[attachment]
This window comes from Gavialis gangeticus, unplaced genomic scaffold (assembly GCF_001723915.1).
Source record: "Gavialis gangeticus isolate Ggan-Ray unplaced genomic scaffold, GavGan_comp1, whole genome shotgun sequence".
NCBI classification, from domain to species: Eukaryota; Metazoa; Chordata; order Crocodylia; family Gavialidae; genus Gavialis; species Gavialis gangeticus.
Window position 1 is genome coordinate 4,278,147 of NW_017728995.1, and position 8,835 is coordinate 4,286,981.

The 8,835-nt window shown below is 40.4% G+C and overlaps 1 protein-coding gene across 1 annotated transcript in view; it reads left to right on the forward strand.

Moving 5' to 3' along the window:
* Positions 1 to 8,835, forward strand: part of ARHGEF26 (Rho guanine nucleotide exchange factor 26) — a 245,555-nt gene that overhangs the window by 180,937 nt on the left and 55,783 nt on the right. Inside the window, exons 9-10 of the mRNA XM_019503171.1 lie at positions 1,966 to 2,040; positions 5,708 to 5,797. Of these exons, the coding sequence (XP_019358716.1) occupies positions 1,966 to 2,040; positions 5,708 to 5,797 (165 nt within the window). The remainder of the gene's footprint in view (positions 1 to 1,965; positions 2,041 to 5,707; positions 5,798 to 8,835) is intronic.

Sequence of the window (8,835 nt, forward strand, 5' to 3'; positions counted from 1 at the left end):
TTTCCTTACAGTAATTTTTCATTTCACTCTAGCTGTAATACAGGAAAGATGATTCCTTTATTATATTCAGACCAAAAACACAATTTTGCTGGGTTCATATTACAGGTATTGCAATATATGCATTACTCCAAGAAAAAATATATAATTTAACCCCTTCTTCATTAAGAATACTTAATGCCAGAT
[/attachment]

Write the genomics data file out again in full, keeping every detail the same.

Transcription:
This window comes from Gavialis gangeticus, unplaced genomic scaffold (assembly GCF_001723915.1).
Source record: "Gavialis gangeticus isolate Ggan-Ray unplaced genomic scaffold, GavGan_comp1, whole genome shotgun sequence".
NCBI classification, from domain to species: Eukaryota; Metazoa; Chordata; order Crocodylia; family Gavialidae; genus Gavialis; species Gavialis gangeticus.
Window position 1 is genome coordinate 4,278,147 of NW_017728995.1, and position 8,835 is coordinate 4,286,981.

The 8,835-nt window shown below is 40.4% G+C and overlaps 1 protein-coding gene across 1 annotated transcript in view; it reads left to right on the forward strand.

Moving 5' to 3' along the window:
* Positions 1 to 8,835, forward strand: part of ARHGEF26 (Rho guanine nucleotide exchange factor 26) — a 245,555-nt gene that overhangs the window by 180,937 nt on the left and 55,783 nt on the right. Inside the window, exons 9-10 of the mRNA XM_019503171.1 lie at positions 1,966 to 2,040; positions 5,708 to 5,797. Of these exons, the coding sequence (XP_019358716.1) occupies positions 1,966 to 2,040; positions 5,708 to 5,797 (165 nt within the window). The remainder of the gene's footprint in view (positions 1 to 1,965; positions 2,041 to 5,707; positions 5,798 to 8,835) is intronic.

Sequence of the window (8,835 nt, forward strand, 5' to 3'; positions counted from 1 at the left end):
TTTCCTTACAGTAATTTTTCATTTCACTCTAGCTGTAATACAGGAAAGATGATTCCTTTATTATATTCAGACCAAAAACACAATTTTGCTGGGTTCATATTACAGGTATTGCAATATATGCATTACTCCAAGAAAAAATATATAATTTAACCCCTTCTTCATTAAGAATACTTAATGCCAGAT